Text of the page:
Consumers Warned About Jamba Juice Smoothies
Consumers in the U.S. Southwest are being warned that Jamba Juice Co. smoothies containing strawberries may be contaminated with the potentially deadly Listeria monocytogenes bacterium.
The warning applies to smoothies sold at Jamba Juice stores in Arizona, southern Nevada and southern California from Nov. 25 to Dec. 1, the Associated Press reported.
There have been no reports of illness, said the San Francisco-based company, which issued the warning Tuesday after it learned that some frozen strawberries from one of its suppliers tested positive for Listeria monocytogenes.
Jamba Juice immediately stopped shipments from that supplier -- Cleugh's Frozen Foods of Salinas, Calif. -- and removed all strawberries supplied by that company, the AP reported.
Listeria monocytogenes can cause potentially deadly infections in children, the elderly and other people with weakened immune systems. The bacterium can also cause miscarriages and stillbirths in pregnant women.
U.S. Companies to Give Workers Electronic Medical Records
Workers at five of the largest employers in the United States will soon have electronic medical records that they can access from any computer.
The medical records of about 2.5 million workers and their dependents will be compiled by an independent, nonprofit organization and stored in a database that will only be accessible to the employees, the Associated Press reported.
The five companies -- Applied Materials; BP America Inc.; Intel Corp.; Pitney Bowes; and Wal-Mart -- hope the move will reduce health-care paperwork and reduce administrative costs, medical errors and duplication of care. The savings may make it easier for the companies to continue sponsoring health insurance for their employees.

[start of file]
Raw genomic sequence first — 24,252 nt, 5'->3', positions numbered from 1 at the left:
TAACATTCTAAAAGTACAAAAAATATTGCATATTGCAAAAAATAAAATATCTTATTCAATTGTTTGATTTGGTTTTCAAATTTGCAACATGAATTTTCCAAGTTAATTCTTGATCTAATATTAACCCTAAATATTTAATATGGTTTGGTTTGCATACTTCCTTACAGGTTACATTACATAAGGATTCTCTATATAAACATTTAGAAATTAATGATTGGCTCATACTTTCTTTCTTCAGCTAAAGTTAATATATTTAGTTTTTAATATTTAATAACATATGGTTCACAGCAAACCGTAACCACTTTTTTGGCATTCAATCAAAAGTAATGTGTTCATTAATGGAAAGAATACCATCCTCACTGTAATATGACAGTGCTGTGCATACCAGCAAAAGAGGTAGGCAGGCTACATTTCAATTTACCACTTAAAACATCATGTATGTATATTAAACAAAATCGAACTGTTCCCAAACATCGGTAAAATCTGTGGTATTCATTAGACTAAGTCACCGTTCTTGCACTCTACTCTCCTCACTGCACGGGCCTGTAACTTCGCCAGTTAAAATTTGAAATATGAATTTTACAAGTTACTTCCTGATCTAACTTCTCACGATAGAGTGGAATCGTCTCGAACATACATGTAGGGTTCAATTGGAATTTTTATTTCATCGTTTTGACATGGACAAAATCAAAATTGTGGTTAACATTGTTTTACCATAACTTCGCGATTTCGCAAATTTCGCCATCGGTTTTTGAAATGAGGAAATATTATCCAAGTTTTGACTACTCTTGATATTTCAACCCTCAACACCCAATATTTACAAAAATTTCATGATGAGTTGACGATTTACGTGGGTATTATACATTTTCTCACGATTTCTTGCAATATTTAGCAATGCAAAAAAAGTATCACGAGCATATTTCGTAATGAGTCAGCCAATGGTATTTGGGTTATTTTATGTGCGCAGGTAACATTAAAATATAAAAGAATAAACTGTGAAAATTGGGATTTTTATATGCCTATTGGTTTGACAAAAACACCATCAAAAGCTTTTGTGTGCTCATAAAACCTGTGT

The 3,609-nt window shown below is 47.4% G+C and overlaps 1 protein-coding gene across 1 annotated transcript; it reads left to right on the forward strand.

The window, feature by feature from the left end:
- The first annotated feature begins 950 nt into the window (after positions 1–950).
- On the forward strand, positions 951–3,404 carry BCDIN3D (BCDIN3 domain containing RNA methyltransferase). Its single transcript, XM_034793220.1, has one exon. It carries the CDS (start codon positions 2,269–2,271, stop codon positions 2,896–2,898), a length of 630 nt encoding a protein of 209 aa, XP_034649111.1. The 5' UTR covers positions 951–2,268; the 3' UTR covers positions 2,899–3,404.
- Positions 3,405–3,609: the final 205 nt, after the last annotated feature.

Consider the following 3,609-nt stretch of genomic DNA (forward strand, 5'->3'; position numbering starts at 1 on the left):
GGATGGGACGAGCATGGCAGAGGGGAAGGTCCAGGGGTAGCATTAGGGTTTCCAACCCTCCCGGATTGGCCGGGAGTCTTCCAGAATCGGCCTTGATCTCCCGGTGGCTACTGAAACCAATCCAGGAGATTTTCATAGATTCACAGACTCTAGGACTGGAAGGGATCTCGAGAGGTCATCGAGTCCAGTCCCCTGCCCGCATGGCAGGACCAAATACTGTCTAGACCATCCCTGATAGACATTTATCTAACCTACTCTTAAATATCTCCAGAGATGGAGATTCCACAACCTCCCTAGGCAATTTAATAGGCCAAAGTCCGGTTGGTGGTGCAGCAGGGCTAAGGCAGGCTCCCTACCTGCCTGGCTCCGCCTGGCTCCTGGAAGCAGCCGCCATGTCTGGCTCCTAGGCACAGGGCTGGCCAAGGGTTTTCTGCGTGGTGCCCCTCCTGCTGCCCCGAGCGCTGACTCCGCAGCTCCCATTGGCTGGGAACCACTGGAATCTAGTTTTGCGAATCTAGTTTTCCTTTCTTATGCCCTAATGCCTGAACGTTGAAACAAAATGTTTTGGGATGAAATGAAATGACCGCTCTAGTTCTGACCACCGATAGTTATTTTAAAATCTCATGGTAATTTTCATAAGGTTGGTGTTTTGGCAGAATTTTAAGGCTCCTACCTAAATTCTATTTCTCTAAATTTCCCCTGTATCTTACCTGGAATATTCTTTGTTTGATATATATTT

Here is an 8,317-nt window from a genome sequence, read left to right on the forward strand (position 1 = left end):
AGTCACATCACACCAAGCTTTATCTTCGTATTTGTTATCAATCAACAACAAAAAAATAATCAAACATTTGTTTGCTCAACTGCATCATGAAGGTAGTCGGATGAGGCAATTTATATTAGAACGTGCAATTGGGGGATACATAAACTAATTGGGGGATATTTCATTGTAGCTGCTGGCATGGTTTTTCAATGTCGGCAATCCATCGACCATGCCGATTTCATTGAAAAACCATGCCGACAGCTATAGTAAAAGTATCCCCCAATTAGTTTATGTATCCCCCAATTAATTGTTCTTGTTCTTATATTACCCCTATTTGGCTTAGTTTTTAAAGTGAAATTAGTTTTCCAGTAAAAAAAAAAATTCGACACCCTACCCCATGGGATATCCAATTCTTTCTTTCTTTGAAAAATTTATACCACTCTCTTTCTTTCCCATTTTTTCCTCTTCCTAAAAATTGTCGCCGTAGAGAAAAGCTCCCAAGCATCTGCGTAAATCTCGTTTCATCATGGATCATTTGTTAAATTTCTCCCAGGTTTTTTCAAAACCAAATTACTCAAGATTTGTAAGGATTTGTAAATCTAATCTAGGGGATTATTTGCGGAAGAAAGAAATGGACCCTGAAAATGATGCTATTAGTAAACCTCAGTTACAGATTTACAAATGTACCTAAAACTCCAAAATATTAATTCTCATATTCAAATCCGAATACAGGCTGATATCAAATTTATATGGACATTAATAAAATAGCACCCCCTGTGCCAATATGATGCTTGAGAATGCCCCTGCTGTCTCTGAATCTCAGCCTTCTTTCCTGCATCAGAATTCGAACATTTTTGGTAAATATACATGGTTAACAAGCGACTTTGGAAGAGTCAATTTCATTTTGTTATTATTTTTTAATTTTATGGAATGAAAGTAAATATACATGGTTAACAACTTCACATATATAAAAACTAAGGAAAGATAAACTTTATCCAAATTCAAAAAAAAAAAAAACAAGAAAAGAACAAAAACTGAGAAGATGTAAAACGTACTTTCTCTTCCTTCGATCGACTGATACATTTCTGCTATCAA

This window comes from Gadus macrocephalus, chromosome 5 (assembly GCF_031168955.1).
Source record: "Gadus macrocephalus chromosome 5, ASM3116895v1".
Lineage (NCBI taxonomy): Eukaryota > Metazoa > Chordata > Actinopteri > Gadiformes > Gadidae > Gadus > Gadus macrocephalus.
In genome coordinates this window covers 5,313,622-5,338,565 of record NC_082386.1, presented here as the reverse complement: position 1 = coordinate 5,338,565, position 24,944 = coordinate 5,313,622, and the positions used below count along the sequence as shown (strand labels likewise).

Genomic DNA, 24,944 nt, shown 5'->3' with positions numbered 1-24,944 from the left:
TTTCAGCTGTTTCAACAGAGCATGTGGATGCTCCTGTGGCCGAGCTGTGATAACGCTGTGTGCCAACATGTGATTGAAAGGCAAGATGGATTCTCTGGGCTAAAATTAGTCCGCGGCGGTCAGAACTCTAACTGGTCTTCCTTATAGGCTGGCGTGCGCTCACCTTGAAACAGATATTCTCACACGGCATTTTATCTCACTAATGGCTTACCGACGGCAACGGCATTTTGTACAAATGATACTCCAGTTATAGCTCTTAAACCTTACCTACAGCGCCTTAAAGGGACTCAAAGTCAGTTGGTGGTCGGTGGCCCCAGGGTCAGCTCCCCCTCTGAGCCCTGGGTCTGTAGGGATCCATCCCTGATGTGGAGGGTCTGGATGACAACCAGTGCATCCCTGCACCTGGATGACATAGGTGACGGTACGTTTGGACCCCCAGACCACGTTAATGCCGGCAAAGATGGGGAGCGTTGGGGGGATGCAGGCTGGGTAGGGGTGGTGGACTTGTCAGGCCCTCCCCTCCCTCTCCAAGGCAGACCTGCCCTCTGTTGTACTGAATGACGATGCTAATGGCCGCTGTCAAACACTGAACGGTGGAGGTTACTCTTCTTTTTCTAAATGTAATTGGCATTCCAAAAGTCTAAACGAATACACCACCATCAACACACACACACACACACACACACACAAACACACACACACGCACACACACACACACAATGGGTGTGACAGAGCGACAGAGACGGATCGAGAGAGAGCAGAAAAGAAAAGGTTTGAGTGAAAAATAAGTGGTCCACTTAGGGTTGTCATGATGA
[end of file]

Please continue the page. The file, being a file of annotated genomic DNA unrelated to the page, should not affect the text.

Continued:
The companies did not say how much the program will cost, the AP reported.
Scientists Find Potential 'Achilles' Heel' in Bird-Flu Virus
U.S. scientists say they may have found the "Achilles' heel" of the H5N1 bird-flu virus and other influenza strains. This weak point may offer a target for new drugs to fight the viruses, the researchers say in a report to be published Thursday in the journal Nature.
The potential vulnerability is a loop in the long, flexible protein tail that's essential for flu virus replication. A single mutation in the amino building blocks that comprise this loop is enough to stop the virus from replicating, Agence France Presse reported.
"We know from previous genetic studies that this tail loop is almost identical across strains of influenza A, so drugs that target the tail have a high potential of being effective across multiple strains, including the H5N1 strains," research team leader Yizhi Jane Tao, of Rice University in Houston, said in a prepared statement.
"Such new antivirals are especially needed at the moment as some H5N1 viruses are resistant to the flu drug Tamiflu," Tao noted.
U.S. Urged to Ban Children's Jewelry Containing Lead
The United States should ban children's jewelry that contains lead, says the Consumer Product Safety Commission (CPSC), an independent federal regulator responsible for overseeing the safety of consumer products.